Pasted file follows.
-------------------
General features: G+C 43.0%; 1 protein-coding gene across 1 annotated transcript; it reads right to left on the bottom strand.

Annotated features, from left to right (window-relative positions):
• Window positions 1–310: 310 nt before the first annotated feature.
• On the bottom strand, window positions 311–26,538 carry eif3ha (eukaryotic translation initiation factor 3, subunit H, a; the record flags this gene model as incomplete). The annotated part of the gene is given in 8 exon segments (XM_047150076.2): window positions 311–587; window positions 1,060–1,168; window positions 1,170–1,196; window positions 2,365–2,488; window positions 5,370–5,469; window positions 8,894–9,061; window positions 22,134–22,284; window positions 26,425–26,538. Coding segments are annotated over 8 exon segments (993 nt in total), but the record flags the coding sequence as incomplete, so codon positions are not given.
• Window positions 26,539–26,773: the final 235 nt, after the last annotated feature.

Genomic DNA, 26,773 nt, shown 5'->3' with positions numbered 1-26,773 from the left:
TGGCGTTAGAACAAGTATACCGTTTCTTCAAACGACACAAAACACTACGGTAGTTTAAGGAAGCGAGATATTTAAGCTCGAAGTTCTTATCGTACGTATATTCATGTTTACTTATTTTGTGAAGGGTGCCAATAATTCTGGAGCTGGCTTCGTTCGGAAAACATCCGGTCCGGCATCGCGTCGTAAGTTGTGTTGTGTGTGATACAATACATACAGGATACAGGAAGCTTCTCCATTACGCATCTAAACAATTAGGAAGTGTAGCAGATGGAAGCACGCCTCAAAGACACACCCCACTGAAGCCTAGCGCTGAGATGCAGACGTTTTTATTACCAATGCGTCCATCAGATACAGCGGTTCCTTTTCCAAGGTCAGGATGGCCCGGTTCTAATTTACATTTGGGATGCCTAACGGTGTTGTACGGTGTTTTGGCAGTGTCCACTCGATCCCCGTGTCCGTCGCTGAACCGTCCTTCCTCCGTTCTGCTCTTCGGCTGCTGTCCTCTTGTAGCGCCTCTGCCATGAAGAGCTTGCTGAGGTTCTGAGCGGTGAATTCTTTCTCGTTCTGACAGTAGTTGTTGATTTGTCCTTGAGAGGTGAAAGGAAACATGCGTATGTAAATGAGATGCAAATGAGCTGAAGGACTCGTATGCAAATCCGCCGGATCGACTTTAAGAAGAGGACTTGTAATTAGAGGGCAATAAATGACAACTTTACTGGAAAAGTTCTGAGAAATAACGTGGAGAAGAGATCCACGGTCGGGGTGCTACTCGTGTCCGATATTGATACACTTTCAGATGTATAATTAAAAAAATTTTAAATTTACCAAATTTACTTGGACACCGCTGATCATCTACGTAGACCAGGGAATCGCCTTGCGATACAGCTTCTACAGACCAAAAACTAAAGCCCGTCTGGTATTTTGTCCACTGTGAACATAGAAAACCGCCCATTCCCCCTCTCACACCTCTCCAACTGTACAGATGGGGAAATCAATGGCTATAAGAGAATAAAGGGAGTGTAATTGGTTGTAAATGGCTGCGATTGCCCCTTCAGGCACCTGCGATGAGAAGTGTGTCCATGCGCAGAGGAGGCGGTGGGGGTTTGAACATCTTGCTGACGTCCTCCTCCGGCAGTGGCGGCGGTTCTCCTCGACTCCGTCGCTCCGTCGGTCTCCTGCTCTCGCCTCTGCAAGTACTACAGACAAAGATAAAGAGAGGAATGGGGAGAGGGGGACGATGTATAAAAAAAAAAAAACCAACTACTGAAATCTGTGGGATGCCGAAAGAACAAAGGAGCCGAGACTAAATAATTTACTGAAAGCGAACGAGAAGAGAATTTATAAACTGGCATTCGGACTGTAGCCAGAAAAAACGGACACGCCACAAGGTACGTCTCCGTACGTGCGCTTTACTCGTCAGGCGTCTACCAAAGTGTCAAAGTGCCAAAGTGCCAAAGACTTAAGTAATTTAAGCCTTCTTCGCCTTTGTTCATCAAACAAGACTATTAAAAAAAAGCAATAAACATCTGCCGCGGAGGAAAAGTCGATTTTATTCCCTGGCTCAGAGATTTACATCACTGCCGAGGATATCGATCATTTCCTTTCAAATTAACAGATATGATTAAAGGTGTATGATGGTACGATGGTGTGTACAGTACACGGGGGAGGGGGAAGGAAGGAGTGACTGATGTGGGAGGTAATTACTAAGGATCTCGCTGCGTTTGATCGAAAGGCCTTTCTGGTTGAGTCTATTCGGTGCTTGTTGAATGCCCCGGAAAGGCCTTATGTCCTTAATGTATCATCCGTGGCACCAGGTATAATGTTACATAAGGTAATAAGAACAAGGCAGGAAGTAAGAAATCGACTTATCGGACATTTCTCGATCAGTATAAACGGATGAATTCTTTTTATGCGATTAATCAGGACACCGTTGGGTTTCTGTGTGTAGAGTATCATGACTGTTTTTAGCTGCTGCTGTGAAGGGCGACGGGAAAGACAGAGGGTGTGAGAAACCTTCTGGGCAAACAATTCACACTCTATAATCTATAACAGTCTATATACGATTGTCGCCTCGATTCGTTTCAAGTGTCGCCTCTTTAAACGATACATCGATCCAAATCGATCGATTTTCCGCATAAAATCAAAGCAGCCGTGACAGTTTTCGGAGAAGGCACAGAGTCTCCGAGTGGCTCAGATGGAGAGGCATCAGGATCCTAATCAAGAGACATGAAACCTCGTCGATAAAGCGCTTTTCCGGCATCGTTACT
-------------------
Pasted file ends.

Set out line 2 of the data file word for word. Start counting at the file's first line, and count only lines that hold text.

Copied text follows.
Annotated features, from left to right (window-relative positions):